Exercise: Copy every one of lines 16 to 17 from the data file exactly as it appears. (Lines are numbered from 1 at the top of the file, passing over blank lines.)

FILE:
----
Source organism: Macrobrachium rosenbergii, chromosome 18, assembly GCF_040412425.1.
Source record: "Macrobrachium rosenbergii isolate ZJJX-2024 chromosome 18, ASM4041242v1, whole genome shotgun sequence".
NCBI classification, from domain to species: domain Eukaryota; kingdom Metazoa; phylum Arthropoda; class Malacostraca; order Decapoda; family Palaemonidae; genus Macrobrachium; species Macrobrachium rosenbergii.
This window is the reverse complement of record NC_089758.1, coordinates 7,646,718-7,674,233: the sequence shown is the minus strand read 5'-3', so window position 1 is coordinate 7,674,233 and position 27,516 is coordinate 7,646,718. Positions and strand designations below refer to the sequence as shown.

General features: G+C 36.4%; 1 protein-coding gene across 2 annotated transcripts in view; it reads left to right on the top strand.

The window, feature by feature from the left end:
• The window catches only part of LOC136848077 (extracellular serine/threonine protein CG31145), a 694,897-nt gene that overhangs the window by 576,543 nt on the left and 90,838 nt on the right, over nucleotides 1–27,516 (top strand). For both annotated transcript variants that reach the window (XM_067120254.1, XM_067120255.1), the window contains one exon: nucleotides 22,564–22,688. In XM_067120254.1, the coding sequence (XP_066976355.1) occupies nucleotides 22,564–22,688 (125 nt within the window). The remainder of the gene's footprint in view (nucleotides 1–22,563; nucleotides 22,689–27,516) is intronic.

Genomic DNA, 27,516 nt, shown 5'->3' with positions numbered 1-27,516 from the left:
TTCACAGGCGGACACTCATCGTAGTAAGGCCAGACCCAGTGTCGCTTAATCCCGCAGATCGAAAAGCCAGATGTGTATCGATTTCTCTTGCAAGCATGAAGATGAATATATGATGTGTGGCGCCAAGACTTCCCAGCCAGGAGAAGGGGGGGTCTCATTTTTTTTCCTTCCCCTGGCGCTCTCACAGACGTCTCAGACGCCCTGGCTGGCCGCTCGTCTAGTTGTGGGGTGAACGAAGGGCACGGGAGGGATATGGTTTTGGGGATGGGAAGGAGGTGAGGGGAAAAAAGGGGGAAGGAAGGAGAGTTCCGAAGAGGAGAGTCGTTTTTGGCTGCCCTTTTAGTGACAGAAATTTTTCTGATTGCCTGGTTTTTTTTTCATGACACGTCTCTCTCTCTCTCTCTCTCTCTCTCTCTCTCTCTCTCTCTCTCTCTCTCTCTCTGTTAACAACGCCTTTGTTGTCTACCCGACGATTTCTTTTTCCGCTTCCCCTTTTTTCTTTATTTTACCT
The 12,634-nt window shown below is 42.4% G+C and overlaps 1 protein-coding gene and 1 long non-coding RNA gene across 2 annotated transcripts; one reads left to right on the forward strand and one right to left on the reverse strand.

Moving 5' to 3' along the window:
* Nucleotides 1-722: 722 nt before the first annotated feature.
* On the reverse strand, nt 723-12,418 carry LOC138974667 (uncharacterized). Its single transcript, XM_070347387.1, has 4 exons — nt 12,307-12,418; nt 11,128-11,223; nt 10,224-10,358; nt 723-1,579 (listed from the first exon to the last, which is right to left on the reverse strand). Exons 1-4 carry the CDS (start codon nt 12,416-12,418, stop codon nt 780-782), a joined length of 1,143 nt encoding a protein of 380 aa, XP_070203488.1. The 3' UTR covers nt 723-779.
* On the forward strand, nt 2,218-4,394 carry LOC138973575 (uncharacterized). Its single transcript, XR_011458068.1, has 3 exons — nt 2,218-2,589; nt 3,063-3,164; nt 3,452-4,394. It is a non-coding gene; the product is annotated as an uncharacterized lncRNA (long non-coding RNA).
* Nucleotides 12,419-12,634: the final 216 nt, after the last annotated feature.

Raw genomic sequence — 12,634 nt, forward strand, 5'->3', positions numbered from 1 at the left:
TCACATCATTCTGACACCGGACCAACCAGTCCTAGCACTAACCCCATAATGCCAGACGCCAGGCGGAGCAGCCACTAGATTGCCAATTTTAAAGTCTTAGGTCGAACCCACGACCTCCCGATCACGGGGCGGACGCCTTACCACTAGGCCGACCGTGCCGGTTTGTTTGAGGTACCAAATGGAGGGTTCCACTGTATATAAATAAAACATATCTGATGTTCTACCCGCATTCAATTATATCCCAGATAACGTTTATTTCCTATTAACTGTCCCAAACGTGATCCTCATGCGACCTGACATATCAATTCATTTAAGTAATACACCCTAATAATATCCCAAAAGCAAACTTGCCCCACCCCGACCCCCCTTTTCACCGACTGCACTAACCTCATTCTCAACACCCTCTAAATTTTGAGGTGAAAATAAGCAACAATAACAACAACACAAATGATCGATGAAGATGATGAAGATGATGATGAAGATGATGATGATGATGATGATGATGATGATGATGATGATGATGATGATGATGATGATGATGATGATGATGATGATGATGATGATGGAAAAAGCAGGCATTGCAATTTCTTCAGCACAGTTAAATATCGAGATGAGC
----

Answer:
Raw genomic sequence — 12,634 nt, forward strand, 5'->3', positions numbered from 1 at the left:
TCACATCATTCTGACACCGGACCAACCAGTCCTAGCACTAACCCCATAATGCCAGACGCCAGGCGGAGCAGCCACTAGATTGCCAATTTTAAAGTCTTAGGTCGAACCCACGACCTCCCGATCACGGGGCGGACGCCTTACCACTAGGCCGACCGTGCCGGTTTGTTTGAGGTACCAAATGGAGGGTTCCACTGTATATAAATAAAACATATCTGATGTTCTACCCGCATTCAATTATATCCCAGATAACGTTTATTTCCTATTAACTGTCCCAAACGTGATCCTCATGCGACCTGACATATCAATTCATTTAAGTAATACACCCTAATAATATCCCAAAAGCAAACTTGCCCCACCCCGACCCCCCTTTTCACCGACTGCACTAACCTCATTCTCAACACCCTCTAAATTTTGAGGTGAAAATAAGCAACAATAACAACAACACAAATGATCGATGAAGATGATGAAGATGATGATGAAGATGATGATGATGATGATGATGATGATGATGATGATGATGATGATGATGATGATGATGATGATGATGATGATGATGATGATGATGGAAAAAGCAGGCATTGCAATTTCTTCAGCACAGTTAAATATCGAGATGAGC